Honourable Deputy Speaker,

I trust Honourable members of the opposition knows what CGE stands for?

I am posing the question, Honourable Deputy Speaker, because I thought I heard a member of the opposition speaks about the Commission on Gender Equality !

Honourable Deputy Speaker,

CGE in economic terms refers to a set of economic models that use actual economic data to estimate how an economy might react to changes in policy, technology or other external factors.

Honourable Deputy Speaker,

The full name for CGE is Computable General Equilibrium!

This high possible growth output which the CGE simulation provides for, a largely once-off effect that relates to the absorption of excess (unemployed) labour into formal employment. A temporary wage subsidy will not thus necessarily induce sustained growth in employment demand. It is conceivable - and many proponents of wage subsidies make this case - that workers gain experience and skills during their period of subsidized employment. This experience may enhance their employability, even at nonsubsidized wage rates. Ultimately, however, a wage subsidy is not the first best policy response to addressing inadequate employment demand associated with slow economic growth. Rather, investment, education, infrastructure, market power, and industry concentration and openness have all been found to be important determinants of South Africa’s growth process (Fedderke 2006). Nevertheless, the wage subsidy, by raising the employment intensity of output, may enhance the rate of employment growth, particularly formal employment growth associated with output growth.

Number Two : The Changing Structure of Employment in South Africa

Although economic growth itself is important, it is also insightful to reflect on the nature of economic growth in South Africa over the past two decades. Throughout the post-apartheid period, output has shifted away from low-skilled, labour-intensive primary and secondary sectors toward skill-intensive services, or tertiary sectors (see Bhorat and Oosthuizen 2004). Rodrik (2008) argued that the weak performance of the export-oriented manufacturing sector, in particular, has deprived South Africa of growth opportunities and job creation at the relatively low end of the skill distribution. The structural shifts in the economy have thus not only lowered the growth rate, but the general shift toward the services sector has been at the disadvantage of less-skilled labour and the overall employment intensity in the economy. This process may have been complemented by skill-biased technological change within sectors that is, at every level of output, the demand for skilled relative to low-skilled labour increased (Rodrik 2008).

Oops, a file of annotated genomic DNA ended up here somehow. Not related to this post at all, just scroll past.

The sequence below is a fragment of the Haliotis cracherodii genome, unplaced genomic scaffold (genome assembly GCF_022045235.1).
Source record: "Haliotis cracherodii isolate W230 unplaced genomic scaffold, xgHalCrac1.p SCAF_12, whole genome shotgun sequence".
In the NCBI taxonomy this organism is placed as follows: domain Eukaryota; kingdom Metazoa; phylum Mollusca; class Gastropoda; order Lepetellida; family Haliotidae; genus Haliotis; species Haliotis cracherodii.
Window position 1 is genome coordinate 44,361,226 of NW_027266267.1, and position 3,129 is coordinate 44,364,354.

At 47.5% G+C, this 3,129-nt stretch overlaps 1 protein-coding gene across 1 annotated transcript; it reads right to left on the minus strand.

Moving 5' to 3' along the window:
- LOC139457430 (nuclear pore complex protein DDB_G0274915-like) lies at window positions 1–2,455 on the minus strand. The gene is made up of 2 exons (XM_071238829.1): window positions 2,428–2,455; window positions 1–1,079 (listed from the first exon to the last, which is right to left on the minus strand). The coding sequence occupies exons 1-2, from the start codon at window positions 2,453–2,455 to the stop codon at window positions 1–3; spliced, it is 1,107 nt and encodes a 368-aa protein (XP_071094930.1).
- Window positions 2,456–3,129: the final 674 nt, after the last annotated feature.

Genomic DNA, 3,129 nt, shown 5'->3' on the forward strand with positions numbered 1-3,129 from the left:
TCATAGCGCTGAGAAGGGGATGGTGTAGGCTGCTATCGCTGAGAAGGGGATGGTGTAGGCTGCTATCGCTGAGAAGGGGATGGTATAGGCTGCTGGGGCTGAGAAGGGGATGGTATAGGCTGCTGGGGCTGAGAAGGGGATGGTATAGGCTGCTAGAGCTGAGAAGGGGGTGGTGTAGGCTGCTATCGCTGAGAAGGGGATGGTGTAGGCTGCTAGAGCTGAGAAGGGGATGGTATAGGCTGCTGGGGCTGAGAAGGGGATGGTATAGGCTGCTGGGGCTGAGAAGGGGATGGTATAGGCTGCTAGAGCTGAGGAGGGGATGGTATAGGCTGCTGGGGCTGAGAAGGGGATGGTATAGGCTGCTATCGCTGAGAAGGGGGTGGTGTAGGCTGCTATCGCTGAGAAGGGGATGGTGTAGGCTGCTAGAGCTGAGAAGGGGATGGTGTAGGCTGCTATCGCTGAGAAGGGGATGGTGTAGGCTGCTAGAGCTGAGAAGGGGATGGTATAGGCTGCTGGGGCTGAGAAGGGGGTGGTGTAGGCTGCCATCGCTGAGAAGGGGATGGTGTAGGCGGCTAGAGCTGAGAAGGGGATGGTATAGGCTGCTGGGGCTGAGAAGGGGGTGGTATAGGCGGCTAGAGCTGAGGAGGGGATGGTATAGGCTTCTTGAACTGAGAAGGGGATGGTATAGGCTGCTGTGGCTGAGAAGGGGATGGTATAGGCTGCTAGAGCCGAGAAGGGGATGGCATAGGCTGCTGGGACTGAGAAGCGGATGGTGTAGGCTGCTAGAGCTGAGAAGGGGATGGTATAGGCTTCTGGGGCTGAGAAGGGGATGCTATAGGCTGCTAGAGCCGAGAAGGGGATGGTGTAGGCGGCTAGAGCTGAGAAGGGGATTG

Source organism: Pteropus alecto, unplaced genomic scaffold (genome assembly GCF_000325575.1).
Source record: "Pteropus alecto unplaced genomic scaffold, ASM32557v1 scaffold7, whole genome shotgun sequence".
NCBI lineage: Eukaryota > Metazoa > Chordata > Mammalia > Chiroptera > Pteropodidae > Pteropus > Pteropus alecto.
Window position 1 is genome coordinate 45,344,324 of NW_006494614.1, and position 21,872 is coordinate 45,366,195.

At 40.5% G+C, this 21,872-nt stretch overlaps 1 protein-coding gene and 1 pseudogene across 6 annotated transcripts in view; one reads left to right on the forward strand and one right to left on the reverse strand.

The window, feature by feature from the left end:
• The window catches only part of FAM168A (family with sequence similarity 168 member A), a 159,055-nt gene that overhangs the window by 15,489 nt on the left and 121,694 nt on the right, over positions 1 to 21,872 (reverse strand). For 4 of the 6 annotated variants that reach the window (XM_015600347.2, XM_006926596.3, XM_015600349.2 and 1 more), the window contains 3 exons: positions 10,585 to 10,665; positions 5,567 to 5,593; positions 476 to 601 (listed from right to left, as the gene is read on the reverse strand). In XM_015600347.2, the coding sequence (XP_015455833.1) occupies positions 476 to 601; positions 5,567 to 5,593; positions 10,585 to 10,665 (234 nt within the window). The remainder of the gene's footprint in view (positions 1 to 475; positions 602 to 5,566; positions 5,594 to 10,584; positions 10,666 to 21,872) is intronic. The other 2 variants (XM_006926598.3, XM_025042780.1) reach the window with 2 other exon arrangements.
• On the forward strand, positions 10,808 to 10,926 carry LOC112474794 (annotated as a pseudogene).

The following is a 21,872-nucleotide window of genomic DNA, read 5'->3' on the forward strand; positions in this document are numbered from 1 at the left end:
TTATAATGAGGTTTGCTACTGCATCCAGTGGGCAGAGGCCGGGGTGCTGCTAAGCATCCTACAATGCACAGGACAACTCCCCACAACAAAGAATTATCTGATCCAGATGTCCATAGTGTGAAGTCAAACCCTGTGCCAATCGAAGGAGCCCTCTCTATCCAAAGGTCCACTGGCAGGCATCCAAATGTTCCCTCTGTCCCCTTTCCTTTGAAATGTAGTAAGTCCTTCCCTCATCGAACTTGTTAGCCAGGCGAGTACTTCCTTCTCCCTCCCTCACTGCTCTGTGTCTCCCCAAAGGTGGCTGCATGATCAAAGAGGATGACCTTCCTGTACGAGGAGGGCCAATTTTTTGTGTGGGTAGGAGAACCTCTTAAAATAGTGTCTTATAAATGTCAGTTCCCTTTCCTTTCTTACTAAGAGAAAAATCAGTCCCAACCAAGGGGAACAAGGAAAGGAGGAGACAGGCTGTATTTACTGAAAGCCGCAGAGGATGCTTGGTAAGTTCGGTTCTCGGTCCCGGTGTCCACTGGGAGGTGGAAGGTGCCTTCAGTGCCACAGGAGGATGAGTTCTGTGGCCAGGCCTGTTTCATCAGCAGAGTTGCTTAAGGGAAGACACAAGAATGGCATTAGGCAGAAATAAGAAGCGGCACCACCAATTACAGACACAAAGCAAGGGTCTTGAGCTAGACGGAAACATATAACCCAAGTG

Although the net impact on employment depends on the growth effects of this technological change, Edwards (2006) has shown that employment growth between 1994 and 2002 was probably about 4 percent lower per annum than it would have been at a constant labour-output ratio and at observed output levels. The source of unemployment is not the structural change in itself such changes are natural for developing countries; rather, it is that South Africa’s workforce has failed to adjust to the changing labour demand patterns. Semi- and unskilled workers remain in excess supply and do not have the skills necessary to compete for the kinds of vacancies that exist. By nature, structural unemployment is unlikely to correct itself without some form of policy intervention (Banerjee et al. 2007).